Archives: Proper 28

True Confessions of a Convicted American Consumer

I finally did it.

I finally got rid of the stationary bike in my apartment that had long served as an impromptu clothes rack.

Even the shame of admitting I never used it could not overcome the freedom I felt when it was gone.

I’ve been thinking a lot lately about consumption. The verdict: I am a big-time consumer.

A series of blog articles and books has led me to evaluate the amount of “stuff” I have in my life, and I don’t like what I see.

I have long felt convicted by Jesus’ economic teachings. Over and over in the gospels he says things like, “Sell everything you have, give the money to the poor, and then come, follow me.”

And I feel exactly like the rich young man in that story, who goes away discouraged and downhearted “for he had many possessions.”

That young man gave up the chance to travel and learn and live with Jesus because he loved his stuff so much.

His stuff kept him imprisoned.

I’ve finally realized that I’m running much the same risk. Continue reading

Election: I Will Not Be Moving On, and Here’s Why

I was listening to a book by Jim Finley, the great Roman Catholic contemplative teacher, and he said something extraordinary.

He said, and I paraphrase here, “Great pain is always pointing to great unacknowledged truth.”

I can’t think of a more apt description of how our nation has been feeling this week.

This is not a pulpit sermon. I will not be preaching this to my congregation during Sunday morning worship.

It is instead a very personal reflection on what I have been experiencing in the aftermath of the election of Donald Trump as our president, and how I see the scriptures relating to that.

Jesus is right with us in the beginning of our gospel lesson today.

“When some were speaking about the temple, how it was adorned with beautiful stones and gifts dedicated to God, Jesus said, ‘As for these things that you see, the days will come when not one stone will be left upon another; all will be thrown down.’”

This week many things were thrown down in our lives, first and foremost our image of what we thought America was, how far we thought America had come.

I think many of us really believed that with our first black president and the advent of marriage equality, our nation had really turned a corner.

We were living in a fool’s paradise. Continue reading

When It All Comes Crashing Down

It’s all going to come crashing down.

That’s the Good News of Jesus Christ given to us today in our gospel lesson, straight from the mouth of Jesus himself.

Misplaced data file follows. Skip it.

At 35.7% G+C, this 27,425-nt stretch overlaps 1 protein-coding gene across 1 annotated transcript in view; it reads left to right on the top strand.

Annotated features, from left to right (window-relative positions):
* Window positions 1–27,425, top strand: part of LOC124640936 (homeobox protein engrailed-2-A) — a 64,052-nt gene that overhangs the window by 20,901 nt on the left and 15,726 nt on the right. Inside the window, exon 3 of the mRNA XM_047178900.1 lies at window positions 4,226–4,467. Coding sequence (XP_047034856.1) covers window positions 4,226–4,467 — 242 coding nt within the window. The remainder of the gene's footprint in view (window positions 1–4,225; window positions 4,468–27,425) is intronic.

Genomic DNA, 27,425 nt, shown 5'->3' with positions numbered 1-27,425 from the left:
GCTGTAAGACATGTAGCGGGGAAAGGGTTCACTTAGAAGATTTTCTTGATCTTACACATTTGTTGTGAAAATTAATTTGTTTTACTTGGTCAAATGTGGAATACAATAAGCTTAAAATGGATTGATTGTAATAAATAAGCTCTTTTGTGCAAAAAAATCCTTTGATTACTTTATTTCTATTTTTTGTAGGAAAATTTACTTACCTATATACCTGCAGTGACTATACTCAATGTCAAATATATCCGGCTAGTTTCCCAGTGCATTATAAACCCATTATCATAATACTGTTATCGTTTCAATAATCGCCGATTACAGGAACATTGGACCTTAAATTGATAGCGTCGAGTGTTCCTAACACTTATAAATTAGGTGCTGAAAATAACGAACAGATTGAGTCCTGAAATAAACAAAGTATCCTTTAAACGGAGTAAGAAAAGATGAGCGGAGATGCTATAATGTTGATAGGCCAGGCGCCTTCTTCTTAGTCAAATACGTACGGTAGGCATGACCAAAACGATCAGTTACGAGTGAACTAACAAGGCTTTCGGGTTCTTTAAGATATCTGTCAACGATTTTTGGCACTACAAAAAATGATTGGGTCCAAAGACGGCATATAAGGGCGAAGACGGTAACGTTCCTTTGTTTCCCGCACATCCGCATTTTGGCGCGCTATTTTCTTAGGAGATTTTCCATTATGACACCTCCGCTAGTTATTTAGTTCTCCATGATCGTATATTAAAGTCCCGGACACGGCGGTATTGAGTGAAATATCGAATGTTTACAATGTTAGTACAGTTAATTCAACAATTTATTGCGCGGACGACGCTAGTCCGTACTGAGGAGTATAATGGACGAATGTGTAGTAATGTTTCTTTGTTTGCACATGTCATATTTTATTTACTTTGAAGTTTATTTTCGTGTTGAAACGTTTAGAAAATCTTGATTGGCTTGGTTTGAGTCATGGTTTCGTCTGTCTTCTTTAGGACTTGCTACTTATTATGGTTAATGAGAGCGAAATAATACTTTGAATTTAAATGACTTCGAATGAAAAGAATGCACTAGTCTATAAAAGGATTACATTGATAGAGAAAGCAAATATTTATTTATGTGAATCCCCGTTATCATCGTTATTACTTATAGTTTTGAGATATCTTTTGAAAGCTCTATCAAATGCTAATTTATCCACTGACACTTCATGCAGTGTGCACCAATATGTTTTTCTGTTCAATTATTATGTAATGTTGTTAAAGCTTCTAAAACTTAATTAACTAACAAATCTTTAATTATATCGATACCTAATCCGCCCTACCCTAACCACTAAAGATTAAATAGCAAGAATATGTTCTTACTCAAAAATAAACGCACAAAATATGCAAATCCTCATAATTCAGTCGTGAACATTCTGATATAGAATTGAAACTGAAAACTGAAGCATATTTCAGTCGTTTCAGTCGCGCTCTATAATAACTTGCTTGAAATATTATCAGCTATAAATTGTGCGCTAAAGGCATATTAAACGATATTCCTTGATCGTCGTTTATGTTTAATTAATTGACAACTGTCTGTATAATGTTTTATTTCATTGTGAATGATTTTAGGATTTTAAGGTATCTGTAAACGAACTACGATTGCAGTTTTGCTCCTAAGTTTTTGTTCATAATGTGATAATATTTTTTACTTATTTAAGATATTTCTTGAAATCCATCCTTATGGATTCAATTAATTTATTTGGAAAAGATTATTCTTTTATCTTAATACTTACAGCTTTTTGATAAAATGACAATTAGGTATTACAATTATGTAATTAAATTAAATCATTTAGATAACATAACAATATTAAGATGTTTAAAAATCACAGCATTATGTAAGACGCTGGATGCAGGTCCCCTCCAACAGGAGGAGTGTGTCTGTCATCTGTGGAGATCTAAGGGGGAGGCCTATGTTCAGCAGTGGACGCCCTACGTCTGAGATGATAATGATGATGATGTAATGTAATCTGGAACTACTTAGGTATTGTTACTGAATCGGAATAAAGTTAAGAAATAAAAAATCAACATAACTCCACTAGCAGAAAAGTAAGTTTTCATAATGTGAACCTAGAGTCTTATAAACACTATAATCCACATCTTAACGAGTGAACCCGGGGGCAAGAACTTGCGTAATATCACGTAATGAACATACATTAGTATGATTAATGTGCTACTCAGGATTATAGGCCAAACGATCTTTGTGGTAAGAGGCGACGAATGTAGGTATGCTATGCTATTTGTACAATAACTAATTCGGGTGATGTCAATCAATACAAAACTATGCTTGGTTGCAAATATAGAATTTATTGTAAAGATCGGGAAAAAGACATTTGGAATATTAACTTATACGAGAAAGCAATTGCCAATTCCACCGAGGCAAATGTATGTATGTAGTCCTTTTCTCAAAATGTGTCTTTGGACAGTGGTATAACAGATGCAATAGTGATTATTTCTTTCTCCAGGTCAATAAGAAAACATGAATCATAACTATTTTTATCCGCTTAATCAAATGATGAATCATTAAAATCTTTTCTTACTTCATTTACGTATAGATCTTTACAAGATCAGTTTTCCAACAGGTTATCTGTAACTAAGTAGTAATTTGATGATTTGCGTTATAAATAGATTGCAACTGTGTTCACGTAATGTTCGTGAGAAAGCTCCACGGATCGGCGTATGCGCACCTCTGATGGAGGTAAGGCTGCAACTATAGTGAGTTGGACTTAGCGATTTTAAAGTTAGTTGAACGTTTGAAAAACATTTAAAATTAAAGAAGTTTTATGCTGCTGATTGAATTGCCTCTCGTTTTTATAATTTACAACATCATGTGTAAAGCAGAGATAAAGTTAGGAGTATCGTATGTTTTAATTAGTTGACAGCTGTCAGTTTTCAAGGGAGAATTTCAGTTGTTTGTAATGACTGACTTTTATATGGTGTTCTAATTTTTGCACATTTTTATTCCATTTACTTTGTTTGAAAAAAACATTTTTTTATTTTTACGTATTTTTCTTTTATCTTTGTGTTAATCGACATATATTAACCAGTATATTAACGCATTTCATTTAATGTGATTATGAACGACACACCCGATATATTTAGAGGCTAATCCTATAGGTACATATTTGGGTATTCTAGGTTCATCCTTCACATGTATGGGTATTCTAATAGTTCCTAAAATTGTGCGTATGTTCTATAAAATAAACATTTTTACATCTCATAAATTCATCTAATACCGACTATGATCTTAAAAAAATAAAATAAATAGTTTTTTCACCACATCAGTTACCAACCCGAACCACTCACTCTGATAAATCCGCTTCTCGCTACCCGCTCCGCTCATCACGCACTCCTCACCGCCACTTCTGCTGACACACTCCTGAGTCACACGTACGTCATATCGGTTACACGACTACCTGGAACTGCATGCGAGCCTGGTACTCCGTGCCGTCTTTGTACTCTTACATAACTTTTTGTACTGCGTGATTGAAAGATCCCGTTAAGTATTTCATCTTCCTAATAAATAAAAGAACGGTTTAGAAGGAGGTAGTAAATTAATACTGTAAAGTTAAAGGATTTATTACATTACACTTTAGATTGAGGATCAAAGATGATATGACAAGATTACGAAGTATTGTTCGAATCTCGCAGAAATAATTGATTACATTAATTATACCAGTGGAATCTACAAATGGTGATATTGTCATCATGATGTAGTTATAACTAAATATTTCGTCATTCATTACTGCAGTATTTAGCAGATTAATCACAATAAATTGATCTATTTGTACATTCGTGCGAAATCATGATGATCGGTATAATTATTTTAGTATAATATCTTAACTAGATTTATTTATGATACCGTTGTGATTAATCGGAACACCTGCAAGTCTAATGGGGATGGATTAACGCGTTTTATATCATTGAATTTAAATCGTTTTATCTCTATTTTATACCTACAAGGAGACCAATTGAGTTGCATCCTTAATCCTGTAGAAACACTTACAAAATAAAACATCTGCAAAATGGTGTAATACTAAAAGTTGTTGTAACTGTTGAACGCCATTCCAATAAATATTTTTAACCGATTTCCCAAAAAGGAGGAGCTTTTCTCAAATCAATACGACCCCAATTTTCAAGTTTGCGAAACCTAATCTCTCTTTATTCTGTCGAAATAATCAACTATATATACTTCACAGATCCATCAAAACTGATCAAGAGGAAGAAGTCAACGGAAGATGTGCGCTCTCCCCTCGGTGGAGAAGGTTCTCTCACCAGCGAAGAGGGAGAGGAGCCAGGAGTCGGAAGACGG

How is that Good News?

That’s going to take some unpacking, so let’s get to it.

In our gospel from Mark today, Jesus is predicting the destruction of the temple.

In the year 70 C.E., the Jerusalem Temple, in which Jesus and the disciples were walking in this gospel passage, was literally destroyed by the Romans.

It was a catastrophe of the highest order, one the disciples could hardly imagine that day that they walked through it with Jesus, admiring the strength and beauty of the pillars and porticos.

The Temple was a sign and a symbol of so many things to the disciples. It meant strength, security, the loving presence of Almighty God in the Holy of Holies, and identity as a Jewish people.

Of course they love and admire it!

“’Look, Teacher, what large stones and what large buildings!’ Then Jesus asked him, ‘Do you see these great buildings? Not one stone will be left here upon another; all will be thrown down.’”

This is not news the disciples want to hear, but they have learned enough to take Jesus seriously when he talks to them, so they follow up and ask him later when will this happen.

Jesus, in his delightful way of continually refusing to do as we ask of him to satisfy our agendas, doesn’t answer him. Continue reading

The Kingdom of God is Not a Talent Show

Mark, a friend of mine who is a priest in Denver, wrote on Facebook this week, “When writing a sermon, it’s not that helpful or productive to keep saying to yourself, “This really isn’t my favorite gospel passage…”.”

And then Bill, a priest in Alabama, wrote back, “I often say exactly that in a sermon. Chances are it’s not the congregation’s favorite either.”

So I don’t know how you feel about the Parable of the Talents, but it pretty much left me cold this week aside from the usual interpretations about how fear limits our potential for ministry.

The traditional interpretation is to see God or Jesus in the role of the Master.

The idea is that the slaves with the two and five talents are good and faithful and did fruitful ministry because they were brave and took risks.

And the last slave who buries his talent is weak and foolish, and has wasted his ministry opportunity because he was afraid.

But we need to call this into question by taking a closer look at the Master on whom we have projected the person of God.

The Master is actually not a very good person. Continue reading

Gospel Tornado Siren

In our Gospel today, Jesus is speaking of very real threats to his followers.

They are walking in the temple and admiring how beautiful it is, adorned with rich stones and ornamentations, and he has to bring them abruptly back to Earth with a wake-up call.  While you are thinking about how beautiful these material things are, Jesus says, dangers are creeping up on you all around.

Jesus warns his followers of three types of danger.

The first is being led away by false teachers and false Messiahs.

The second is great external calamities like wars, earthquakes and famines.

And the third is losing faith because of betrayal by friends.

His original disciples were in danger of all these things happening to them literally.

How blessed we are that we as twenty-first century Americans are not in danger of famine or being put on trial and condemned to death for our faith.

Many of our brothers and sisters around the world are not so lucky. Continue reading